Looking now at the combination 1 uM alovudine:10 uM zidovudine, a ratio within the particularly preferred range of the above mentioned WO91/01137, it is noted that there is considerable cellular toxicity (as reflected by a 60% drop in nuclear DNA copy number) together with a substantial drop in mitochondrial DNA copy number. In clinical terms this cellular toxicity masks the decreased mitochondrial toxicity relative to alovudine alone. However, the point is that a very appreciable level of mitochondrial toxicity remains in this prior art alovudine/zidovudine combination.
 In contrast, alovudine and zidovudine at a molar ratio of 1:100 (corresponding to 1:110 on a wt:wt basis) within the scope of the invention completely abolishes the reduction in mitochondrial DNA copy number.
 The above experiment was repeated in MT-4 cells with additional concentrations of alovurdine and/or zidovudine. Raw and statistical data are presented in Table 2A. The data are as summarized in Table 2B below:
TABLE-US-00004 TABLE 2A Relative no. copies % reduction mt mt n Treatment DNA SD n DNA SD DNA DNA zidovudine 60 uM 748730 116013 890663 89057 4 40 zidovudine 30 uM 993321 133615 836935 257217 0 43 zidovudine 10 uM 856782 100863 891446 242554 0 40 alovudine 0.6 uM 96998 13914 1740000 889132 88 0 alovudine 0.3 uM 247481 36417 1160000 158760 68 22 alovudine 0.1 uM 434709 17528 956331 199387 44 35 0.6 uM 520937 117899 303007 32122 33 80 alovudine + 60 uM zidovudine 0.3 uM 985449 79005 1380000 307833 0 7 alovudine + 3 uM zidovudine 0.1 uM 758191 65015 1790000 772598 2 0 alovudine + 10 uM zidovudine Untreated cells 777492 287608 1480000 97906 0 0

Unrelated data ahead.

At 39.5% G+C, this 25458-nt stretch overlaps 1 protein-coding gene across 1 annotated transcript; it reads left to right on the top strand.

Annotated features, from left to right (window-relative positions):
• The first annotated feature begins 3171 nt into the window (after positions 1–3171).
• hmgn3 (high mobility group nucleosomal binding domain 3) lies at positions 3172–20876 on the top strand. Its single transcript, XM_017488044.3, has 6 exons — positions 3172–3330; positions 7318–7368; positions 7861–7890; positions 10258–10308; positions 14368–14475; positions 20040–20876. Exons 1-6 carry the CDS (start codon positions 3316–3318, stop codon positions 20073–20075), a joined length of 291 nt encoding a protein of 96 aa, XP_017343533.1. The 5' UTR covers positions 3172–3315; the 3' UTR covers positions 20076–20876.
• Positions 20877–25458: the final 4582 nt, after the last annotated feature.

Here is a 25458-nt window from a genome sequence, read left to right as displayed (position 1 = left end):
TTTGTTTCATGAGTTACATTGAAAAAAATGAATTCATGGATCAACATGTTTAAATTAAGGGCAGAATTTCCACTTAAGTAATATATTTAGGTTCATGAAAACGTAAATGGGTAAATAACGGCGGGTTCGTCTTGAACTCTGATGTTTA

TABLE-US-00005 TABLE 2B Ratio % Reduction Mitochondrial: mt/n Treatment Nuclear DNA DNA zidovudine 60 uM 0.84 0 zidovudine 30 uM 1.19 0 zidovudine 10 uM 0.96 0 alovudine 0.6 uM 0.06 89 alovudine 0.3 uM 0.21 59 alovudine 0.1 uM 0.45 13 0.6 uM alovudine + 60 uM zidovudine 1.72 0 0.3 uM alovudine + 3 uM zidovudine 0.71 0 0.1 uM alovudine + 10 uM zidovudine 0.42 19 Untreated cells 0.53 0
 The experiment thus confirms Example 1 that the mitochondrial toxicity of alovudine can be reversed by the co-administration of a significantly larger molar concentration of zidovudine.
 A further mitochondrial depletion assay was carried out in MT-4 cells, employing the alovudine monophosphate prodrug fosalvudine tidoxil, synthesized as described in example 19 of EP741740 and/or zidovudine. The results are shown in Table 3
TABLE-US-00006 TABLE 3 Inhibition of Mean mitochondrial Treatment qty SD DNA, % 0.3 uM fosalvudine tidoxil 507917 133430 35 30 uM zidovudine 1410000 295912 0 0.3 uM fosalvudine tidoxil + 1040000 115835 0 30 uM zidovudine Untreated cells 771791 206722 0